His landholdings, which remained in the family, would provide support for Berthier, Jane and their family during the hard times they experienced during the economic depression of the 1920s-1930s. Their challenges were compounded by the devastating hurricanes that roared across the Caribbean during the 1930s, destroying craft owned by Berthier Fraser. He did not despair.
Valerie Rodway was born in New Amsterdam in 1919. She was the fourth daughter and the fifth of eight children. Her siblings were Hyacinth Godette, May Cholmondeley, Burchell Fraser, Lucille Wharton, Aubrey Fraser, Vil Fraser, and Dr Ovid Fraser.
The first inkling that Valerie was gifted musically took place when the family sojourned in Barbados. According to her sister Lucille Wharton, Valerie, then a toddler, would wander away from the family's home and visit a neighbour to "tinkle the keys" of the piano. When that was not possible, Valerie would create a make-believe piano from the Venetian blinds in the family's home and hum to her own compositions.
In time, Valerie would become one of Guyana's celebrated composers of patriotic and classical music. She was trained by the leading music teachers of her time - Winifred McDavid, Ruby McGregor, Edna Jordan, and Eleanor Kerry. She would earn the Licentiate of the Royal College of Music (LRCM).
In 1978, eight years after her death, twenty-three of her compositions were published under the title National Songs Composed by Valerie Rodway. The collection included twenty songs, and three classical pieces.
Arthur Seymour has noted that the majority of Valerie Rodway's compositions were done during the 1960s. Several reasons have been offered for this productivity. Among them was her marriage to James Alwyn Rodway in 1958. This marriage, her second, was described as a very supportive one. J A Rodway "thought a lot about her musicianship" and was very supportive of it. Together they wrote the lyrics and the music for Guyana the Free.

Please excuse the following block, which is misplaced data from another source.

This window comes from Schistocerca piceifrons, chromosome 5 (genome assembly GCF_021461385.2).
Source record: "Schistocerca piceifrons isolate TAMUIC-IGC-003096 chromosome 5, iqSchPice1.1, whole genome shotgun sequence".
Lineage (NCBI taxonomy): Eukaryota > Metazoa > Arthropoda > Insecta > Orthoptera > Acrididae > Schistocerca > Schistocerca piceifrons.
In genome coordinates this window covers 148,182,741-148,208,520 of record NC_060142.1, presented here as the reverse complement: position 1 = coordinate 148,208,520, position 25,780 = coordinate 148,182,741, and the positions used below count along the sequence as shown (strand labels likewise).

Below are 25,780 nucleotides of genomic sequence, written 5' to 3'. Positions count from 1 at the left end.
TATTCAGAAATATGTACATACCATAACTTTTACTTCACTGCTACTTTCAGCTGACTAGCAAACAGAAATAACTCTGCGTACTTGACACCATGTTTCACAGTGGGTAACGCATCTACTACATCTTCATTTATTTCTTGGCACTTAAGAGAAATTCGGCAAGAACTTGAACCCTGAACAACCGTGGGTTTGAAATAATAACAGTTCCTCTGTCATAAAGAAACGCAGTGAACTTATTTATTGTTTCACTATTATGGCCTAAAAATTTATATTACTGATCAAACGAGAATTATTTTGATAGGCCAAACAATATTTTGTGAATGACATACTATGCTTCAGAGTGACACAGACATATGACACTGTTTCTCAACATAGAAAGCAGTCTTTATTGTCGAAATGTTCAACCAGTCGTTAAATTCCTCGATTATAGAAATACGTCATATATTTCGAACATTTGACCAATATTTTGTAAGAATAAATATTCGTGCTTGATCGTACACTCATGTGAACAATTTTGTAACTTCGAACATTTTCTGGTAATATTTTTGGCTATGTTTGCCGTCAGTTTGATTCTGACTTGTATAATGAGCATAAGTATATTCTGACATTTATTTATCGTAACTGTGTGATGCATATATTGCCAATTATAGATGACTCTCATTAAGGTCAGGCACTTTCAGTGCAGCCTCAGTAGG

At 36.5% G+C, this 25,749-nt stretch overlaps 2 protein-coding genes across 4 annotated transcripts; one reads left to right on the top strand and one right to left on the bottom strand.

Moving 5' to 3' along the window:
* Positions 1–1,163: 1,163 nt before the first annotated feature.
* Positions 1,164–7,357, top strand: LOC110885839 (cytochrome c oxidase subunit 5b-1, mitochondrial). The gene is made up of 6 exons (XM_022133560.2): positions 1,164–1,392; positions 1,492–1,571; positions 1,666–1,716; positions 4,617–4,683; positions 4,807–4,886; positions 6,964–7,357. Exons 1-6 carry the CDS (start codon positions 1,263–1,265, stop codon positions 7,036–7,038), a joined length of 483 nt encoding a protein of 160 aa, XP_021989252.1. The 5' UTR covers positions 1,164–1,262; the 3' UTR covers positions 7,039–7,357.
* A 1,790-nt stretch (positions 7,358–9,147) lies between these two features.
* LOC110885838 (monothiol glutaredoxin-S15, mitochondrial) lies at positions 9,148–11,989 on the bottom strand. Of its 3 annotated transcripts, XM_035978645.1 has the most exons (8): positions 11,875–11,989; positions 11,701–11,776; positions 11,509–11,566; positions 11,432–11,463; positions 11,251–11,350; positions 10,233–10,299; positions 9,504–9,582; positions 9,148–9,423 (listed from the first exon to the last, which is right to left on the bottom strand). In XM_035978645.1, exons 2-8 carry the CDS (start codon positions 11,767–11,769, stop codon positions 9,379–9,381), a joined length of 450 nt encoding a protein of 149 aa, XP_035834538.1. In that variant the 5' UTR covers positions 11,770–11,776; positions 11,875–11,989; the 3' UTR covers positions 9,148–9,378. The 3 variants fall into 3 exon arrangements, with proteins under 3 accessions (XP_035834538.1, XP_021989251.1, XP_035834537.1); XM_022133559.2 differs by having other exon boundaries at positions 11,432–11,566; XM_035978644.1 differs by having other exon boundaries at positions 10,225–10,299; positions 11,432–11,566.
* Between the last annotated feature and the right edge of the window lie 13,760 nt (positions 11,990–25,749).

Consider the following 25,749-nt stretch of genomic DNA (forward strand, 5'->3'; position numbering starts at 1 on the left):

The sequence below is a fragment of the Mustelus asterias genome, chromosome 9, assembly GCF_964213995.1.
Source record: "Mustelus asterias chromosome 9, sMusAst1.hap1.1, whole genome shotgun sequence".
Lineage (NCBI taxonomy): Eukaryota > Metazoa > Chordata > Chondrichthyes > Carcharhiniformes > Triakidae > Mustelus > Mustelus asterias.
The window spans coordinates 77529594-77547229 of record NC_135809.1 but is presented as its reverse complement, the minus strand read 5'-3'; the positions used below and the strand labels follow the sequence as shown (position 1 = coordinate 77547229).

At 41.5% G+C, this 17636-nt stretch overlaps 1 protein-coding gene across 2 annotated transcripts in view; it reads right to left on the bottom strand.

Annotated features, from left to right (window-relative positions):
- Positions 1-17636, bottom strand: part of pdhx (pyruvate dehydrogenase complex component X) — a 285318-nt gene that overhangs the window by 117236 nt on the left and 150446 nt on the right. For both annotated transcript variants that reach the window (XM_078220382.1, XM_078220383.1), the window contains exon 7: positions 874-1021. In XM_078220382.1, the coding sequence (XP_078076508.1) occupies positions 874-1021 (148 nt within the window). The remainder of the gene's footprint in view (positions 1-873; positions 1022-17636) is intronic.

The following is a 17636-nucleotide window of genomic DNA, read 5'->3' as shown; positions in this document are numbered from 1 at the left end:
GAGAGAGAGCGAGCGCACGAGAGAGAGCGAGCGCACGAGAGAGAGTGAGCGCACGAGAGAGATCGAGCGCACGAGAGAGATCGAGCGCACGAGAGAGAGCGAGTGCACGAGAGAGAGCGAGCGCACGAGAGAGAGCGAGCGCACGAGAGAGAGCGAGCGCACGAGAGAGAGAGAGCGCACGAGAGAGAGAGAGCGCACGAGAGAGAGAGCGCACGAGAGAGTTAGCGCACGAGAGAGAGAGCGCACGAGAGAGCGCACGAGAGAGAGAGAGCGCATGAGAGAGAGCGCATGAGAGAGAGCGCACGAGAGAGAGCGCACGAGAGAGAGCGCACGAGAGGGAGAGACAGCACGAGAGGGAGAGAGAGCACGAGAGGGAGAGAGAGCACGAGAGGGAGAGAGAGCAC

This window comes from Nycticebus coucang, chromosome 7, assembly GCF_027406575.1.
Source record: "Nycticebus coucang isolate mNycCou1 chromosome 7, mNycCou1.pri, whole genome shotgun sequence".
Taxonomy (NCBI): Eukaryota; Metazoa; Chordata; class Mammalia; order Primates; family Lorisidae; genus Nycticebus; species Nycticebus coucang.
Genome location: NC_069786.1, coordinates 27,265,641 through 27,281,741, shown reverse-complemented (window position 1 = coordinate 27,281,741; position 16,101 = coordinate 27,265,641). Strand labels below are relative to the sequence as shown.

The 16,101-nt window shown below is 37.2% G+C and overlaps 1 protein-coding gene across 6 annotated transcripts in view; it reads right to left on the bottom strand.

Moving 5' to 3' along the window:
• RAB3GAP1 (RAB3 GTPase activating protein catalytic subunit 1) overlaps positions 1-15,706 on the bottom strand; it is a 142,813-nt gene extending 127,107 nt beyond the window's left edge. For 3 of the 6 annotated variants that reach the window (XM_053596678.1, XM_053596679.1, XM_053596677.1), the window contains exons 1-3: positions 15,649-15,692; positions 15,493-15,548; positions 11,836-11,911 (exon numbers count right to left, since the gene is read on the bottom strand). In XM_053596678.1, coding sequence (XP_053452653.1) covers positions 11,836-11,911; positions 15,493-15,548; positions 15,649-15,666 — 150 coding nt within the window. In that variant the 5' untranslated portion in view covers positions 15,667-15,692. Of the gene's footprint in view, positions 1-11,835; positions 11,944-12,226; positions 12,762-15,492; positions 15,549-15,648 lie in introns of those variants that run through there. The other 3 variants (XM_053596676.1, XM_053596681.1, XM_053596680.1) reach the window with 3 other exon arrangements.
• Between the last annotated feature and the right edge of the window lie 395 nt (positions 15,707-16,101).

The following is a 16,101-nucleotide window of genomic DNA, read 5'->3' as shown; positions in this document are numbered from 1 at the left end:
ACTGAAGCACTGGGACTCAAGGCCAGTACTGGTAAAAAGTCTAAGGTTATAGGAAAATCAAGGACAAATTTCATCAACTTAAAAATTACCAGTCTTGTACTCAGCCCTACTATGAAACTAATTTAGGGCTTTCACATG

Other reasons too have been suggested for this creativity. Central to this was the ferment taking place in the Guyanese musical environment. The 1960s was the period when Guyana was actively preparing for independence and music was given a special role in this.
This reality was evident in the music curriculum of the public school system. The curriculm shifted from British colonial content and began to demand more Guyanese content. By the 1960s, the British Guiana Music Festival, which was launched in 1952, also demanded Guyanese compositions as test pieces. By the mid-1960s, as independence approached, there were competitions for the national anthem. Valerie Rodway responded to all of these challenges and opportunities. A central personality in this shift in musical focus was Lynette Dolphin. Some time after the death of Clarice de Weever Dolphin, (Lynette's mother) in 1936, the Dolphin sisters moved into the Fraser household, and a lasting friendship was developed between Valerie and Lynette.